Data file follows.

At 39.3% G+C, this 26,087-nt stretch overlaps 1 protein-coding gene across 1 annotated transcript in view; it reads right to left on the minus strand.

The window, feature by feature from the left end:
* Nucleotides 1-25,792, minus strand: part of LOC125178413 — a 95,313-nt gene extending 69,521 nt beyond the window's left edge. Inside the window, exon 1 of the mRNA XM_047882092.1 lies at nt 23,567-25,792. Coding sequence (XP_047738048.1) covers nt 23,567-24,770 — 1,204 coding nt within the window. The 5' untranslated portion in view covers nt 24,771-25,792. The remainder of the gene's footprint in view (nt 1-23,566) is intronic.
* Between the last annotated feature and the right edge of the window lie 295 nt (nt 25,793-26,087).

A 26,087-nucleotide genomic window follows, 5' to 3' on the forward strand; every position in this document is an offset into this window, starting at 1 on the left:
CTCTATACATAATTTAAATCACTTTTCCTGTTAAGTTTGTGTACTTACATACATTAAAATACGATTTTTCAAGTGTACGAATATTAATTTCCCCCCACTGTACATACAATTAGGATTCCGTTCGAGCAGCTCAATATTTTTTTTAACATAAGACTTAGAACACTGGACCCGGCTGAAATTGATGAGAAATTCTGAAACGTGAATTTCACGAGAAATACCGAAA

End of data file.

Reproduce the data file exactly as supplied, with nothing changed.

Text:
At 39.3% G+C, this 26,087-nt stretch overlaps 1 protein-coding gene across 1 annotated transcript in view; it reads right to left on the minus strand.

The window, feature by feature from the left end:
* Nucleotides 1-25,792, minus strand: part of LOC125178413 — a 95,313-nt gene extending 69,521 nt beyond the window's left edge. Inside the window, exon 1 of the mRNA XM_047882092.1 lies at nt 23,567-25,792. Coding sequence (XP_047738048.1) covers nt 23,567-24,770 — 1,204 coding nt within the window. The 5' untranslated portion in view covers nt 24,771-25,792. The remainder of the gene's footprint in view (nt 1-23,566) is intronic.
* Between the last annotated feature and the right edge of the window lie 295 nt (nt 25,793-26,087).

A 26,087-nucleotide genomic window follows, 5' to 3' on the forward strand; every position in this document is an offset into this window, starting at 1 on the left:
CTCTATACATAATTTAAATCACTTTTCCTGTTAAGTTTGTGTACTTACATACATTAAAATACGATTTTTCAAGTGTACGAATATTAATTTCCCCCCACTGTACATACAATTAGGATTCCGTTCGAGCAGCTCAATATTTTTTTTAACATAAGACTTAGAACACTGGACCCGGCTGAAATTGATGAGAAATTCTGAAACGTGAATTTCACGAGAAATACCGAAA